Thanks to severely below average snowfall last winter, 81.53 percent of Colorado is now experiencing drought conditions.
At the end of February, the Federal Government’s National Integrated Drought Information System (NIDIS) issued a shocking warning: 99.41 percent of Colorado was under some form of a drought warning.
Under the NIDIS classification system, there are five different tiers to measure drought conditions: Abnormally Dry (D0), Moderate Drought (D1), Severe Drought (D2), Extreme Drought (D3), and Exceptional Drought (D4).
While practically all of Colorado fell between D0 and D2 back in early February, there were no counties reporting Extreme or Exceptional Drought conditions. However, it is clear that the damage was done. While this past winter wasn’t the driest winter in Colorado history, it was one of the driest on record.
“Exceptional drought has been introduced into the four corners region of Colorado as persistent precipitation deficits continue. While early April storms have helped improve conditions throughout northern Colorado, the southern half of the state remains extremely dry. Conditions are somewhat tempered by strong reservoir storage, but water providers are already seeing increased demands and implementing restrictions,” the Colorado Water Task Force released late last month.
Lower precipitation totals during the winter months led to a lower snowpack, which in turn led to less runoff into the state’s rivers. Over the years, reservoirs have been built to ensure that river water is stored for distribution.
However, officials at the National Oceanic and Atmospheric Administration just announced that below average April rain/snowfall will result in Colorado’s reservoirs seeing less than 50 percent of their average inflow. Lake Powell, for example, is expected to only see a 43 percent inflow (compared to the average).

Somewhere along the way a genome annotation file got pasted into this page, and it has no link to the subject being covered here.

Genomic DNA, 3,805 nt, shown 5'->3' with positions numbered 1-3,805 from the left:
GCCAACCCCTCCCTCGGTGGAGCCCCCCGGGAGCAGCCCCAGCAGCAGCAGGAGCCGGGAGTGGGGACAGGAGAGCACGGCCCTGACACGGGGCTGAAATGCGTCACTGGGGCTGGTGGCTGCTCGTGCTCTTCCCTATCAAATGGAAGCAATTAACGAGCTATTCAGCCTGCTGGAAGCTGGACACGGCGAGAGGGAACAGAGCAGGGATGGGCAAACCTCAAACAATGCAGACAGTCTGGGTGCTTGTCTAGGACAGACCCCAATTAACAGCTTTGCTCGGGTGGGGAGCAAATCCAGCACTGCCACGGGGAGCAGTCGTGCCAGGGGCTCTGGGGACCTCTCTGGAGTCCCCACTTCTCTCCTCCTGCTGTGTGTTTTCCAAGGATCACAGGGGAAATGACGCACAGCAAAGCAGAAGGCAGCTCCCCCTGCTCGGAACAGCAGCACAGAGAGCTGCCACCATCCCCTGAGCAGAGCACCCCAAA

The Colorado River ultimately supplies water to 40 million people living in seven different states. Regional droughts over the past two decades have significantly reduced the river’s flow.
Data released by NIDIS shows that the dry spell isn’t limited to Colorado.
Extreme or Exceptional Drought conditions can now be found in Colorado, California, Utah, New Mexico, Arizona, Kansas, Oklahoma, and Texas. However, the most serious drought conditions for the regions water supply is in the Colorado Basin.
While other regions’ droughts are labeled “S,” for short-term, the dry spell in the Colorado Basin is being labeled as “SL,” meaning it could go on for longer than six months and could significantly impact the region’s ecology.
“Many communities throughout Colorado are currently experiencing below normal precipitation and above average temperatures; which can impact water supplies, our natural environments, and society. The state continues to closely monitor conditions for drought impacts, and will take additional action as needed,” the Colorado Drought Response posted to its website.
Since the Colorado Basin has been experiencing droughts for the past 18 years, state and local governments have taken steps to mitigate the effects of these droughts. That planning has paid off, as most of the state’s reservoirs are seeing at least 90 percent storage. Officials are warning that if these exceptionally dry conditions continue, especially into this next winter, mandatory water cutbacks may become necessary.
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